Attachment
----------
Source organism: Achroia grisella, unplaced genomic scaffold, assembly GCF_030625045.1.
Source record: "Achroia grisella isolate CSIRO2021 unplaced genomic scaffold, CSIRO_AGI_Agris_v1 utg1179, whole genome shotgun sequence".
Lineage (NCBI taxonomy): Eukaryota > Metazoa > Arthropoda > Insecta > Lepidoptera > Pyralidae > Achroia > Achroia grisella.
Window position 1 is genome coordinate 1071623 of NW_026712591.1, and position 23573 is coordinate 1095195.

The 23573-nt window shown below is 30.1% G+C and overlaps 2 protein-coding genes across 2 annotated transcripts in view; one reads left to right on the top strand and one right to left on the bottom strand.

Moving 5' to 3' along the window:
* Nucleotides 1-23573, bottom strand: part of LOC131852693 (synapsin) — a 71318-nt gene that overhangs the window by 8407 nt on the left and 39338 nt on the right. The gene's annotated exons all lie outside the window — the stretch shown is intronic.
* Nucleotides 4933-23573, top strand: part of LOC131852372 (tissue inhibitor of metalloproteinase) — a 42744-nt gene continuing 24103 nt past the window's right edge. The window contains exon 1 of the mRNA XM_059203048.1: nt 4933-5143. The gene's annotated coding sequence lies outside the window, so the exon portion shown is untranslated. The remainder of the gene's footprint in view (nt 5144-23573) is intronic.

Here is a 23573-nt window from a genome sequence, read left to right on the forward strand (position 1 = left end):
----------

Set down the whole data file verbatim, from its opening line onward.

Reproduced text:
Source organism: Achroia grisella, unplaced genomic scaffold, assembly GCF_030625045.1.
Source record: "Achroia grisella isolate CSIRO2021 unplaced genomic scaffold, CSIRO_AGI_Agris_v1 utg1179, whole genome shotgun sequence".
Lineage (NCBI taxonomy): Eukaryota > Metazoa > Arthropoda > Insecta > Lepidoptera > Pyralidae > Achroia > Achroia grisella.
Window position 1 is genome coordinate 1071623 of NW_026712591.1, and position 23573 is coordinate 1095195.

The 23573-nt window shown below is 30.1% G+C and overlaps 2 protein-coding genes across 2 annotated transcripts in view; one reads left to right on the top strand and one right to left on the bottom strand.

Moving 5' to 3' along the window:
* Nucleotides 1-23573, bottom strand: part of LOC131852693 (synapsin) — a 71318-nt gene that overhangs the window by 8407 nt on the left and 39338 nt on the right. The gene's annotated exons all lie outside the window — the stretch shown is intronic.
* Nucleotides 4933-23573, top strand: part of LOC131852372 (tissue inhibitor of metalloproteinase) — a 42744-nt gene continuing 24103 nt past the window's right edge. The window contains exon 1 of the mRNA XM_059203048.1: nt 4933-5143. The gene's annotated coding sequence lies outside the window, so the exon portion shown is untranslated. The remainder of the gene's footprint in view (nt 5144-23573) is intronic.

Here is a 23573-nt window from a genome sequence, read left to right on the forward strand (position 1 = left end):